A caved table of hers is in Te Papa museum and painting books are in the
Turnbull Library.
Jane came out in the 2nd trip of the Hovding with her mother and father
with one suitcase.
Vernon fell off a chair and broke his leg it got infected and he died 3
days later with septasema.
Norwegian people who came to Norsewool for avisit would always go there
and she would have a great chat in Norwegian. She loved to tell stories.
Jane was a midwife and delivered about 100 babies in Norsewood
She always had a apron on. She loved her garden and had green fingers and
got cuttings to grow easily.
Jane married Tom Brenkley and they shifted to Wairoa for a short while in
the sawmills then came back to Norsewood and worked in a butcher shop and
then had a butcher shop themselves then he worked at the Norsewood Dairy
factory then bought the farm down Ormondville Rd. Jane painted pictures
all the time and sold them so they could buy into the farm
One day a well known moaner and complainer started up and Tom slashed her
arm with the butcher's knife, no one ever had trouble with her again,
everyone was delighted. Tom could have a temper when provoked.
Janei was an outstanding woman, everybody liked her and respected her,
Children loved he. Jane often bought autograph books, filled these with
little paintings and then gave them to children for birthdays and when
they were sick. Jane was a storyteller children called to hear her
stories, many about Norway and her arrival in Napier. She always
remembered being frightened when she saw her firsst Maori who had facial
tatoo Ond day she found a Maori in the river with saw marks down his
back, he had escaped from being eaten. Jane remembered wondering if she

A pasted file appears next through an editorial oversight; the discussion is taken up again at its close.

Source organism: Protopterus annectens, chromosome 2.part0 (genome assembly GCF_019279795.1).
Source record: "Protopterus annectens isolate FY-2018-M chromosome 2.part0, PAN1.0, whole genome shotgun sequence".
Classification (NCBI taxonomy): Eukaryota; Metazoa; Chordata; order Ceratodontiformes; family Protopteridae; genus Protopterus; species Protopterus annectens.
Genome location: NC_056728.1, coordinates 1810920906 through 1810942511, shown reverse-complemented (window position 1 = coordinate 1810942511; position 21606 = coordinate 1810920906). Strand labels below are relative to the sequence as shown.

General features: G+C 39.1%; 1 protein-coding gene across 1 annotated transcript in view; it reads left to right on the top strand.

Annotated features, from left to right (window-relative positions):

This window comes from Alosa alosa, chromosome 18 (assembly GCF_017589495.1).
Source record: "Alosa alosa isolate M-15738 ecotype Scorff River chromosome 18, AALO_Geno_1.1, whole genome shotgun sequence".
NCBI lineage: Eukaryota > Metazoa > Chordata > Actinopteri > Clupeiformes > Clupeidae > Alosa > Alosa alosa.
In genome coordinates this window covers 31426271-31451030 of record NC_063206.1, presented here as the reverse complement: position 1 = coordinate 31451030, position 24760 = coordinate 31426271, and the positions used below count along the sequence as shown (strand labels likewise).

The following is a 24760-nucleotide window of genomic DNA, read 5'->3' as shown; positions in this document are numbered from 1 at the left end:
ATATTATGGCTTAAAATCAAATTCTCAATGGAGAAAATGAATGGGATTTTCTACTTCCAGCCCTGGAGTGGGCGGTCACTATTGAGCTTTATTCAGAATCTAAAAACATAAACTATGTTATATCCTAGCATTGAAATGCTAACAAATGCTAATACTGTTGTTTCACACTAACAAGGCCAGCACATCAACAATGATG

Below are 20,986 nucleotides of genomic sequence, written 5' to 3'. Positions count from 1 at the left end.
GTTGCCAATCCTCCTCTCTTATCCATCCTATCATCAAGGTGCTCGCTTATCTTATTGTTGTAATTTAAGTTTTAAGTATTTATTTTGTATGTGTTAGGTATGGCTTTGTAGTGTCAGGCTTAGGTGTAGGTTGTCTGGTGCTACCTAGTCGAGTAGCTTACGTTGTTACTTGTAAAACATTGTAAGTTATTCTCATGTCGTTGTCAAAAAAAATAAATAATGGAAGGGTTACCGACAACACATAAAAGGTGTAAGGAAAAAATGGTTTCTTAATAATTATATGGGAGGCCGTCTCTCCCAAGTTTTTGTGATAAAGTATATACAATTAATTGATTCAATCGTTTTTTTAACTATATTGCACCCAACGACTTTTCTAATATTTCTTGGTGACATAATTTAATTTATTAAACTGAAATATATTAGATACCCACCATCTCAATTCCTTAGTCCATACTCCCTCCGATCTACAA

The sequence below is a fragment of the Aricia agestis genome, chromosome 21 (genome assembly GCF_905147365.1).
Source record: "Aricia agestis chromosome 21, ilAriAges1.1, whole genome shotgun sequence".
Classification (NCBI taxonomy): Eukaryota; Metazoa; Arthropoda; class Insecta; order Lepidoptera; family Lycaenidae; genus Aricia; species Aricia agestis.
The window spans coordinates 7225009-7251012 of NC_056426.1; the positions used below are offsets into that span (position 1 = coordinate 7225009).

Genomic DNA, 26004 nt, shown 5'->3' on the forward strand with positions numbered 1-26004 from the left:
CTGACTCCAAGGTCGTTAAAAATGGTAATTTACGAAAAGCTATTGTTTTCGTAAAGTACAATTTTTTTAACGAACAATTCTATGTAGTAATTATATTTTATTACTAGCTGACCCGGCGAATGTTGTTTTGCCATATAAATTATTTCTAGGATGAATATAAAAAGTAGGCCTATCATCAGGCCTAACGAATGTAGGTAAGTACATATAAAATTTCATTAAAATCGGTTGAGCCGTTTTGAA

should help him.
Jane would call on you with a large bunch of scented roses. As she sat
talking she would eat the roses unthinking.
She often wore her apron about and walked with her haands behind her back
She did not enjoy rearing children and admitted she was not a good mother
(but her children were very proud of her) She told me when I took my
children to visit her that she hated children but she was always good to
them.
She loved wild things and knew all the names of the weeds and wild
flowers and loved the birds pansies and roses. and she loved to carve
with a pen knife.
She had a deep resonant voice and Merle and Pat Lawton can still hear her
voice Merle can still hear her voice and could mimic her. She had a
great laugh it was very deep and loud and you could here here miles away.
She always said exactly what she thought and gave no offence everybody
enjoyed her. She or her children where never interested in sport. Many
people did take offence when Jane was so outspoken. but she was a grand
old lady and churned out her works like a sausage machine she always had
her paints out on the table and any spare moment she had she was
painting. she always went to bed before the sun when down and was up at
first light in the mornings going for long walks picking up anything that
took her fance and taking it home and painting it.
When she was down at the farm she had a 2 acre garden down a large gully
behind the cow shed which was full of shrubs and native plants that she
had picked up on her travels around the place.
She had a maternity hospital down at the farm but wasnt allowed to give
any pain killers and had to send some one out to get the doctor but
usually the baby had arrived before he came. John my brother was born
down there it was a very difficult birth which took days to come and when
he was born his foot was folded back she or Joyce would massage it every
day and it came back to normal
Jane painted at least 20 books and multitudes of pictured, fancy worked
table clothes carved boxes carved maori figorines and firescreens and
anything she could carve
She liked to go to the races with Joyce and she would sit down and paint
ladies hats. She did a book of hats and people.
Jane did some maori paintings for the Wellington expidtion as they
couldnt find and maori's to do the paintings.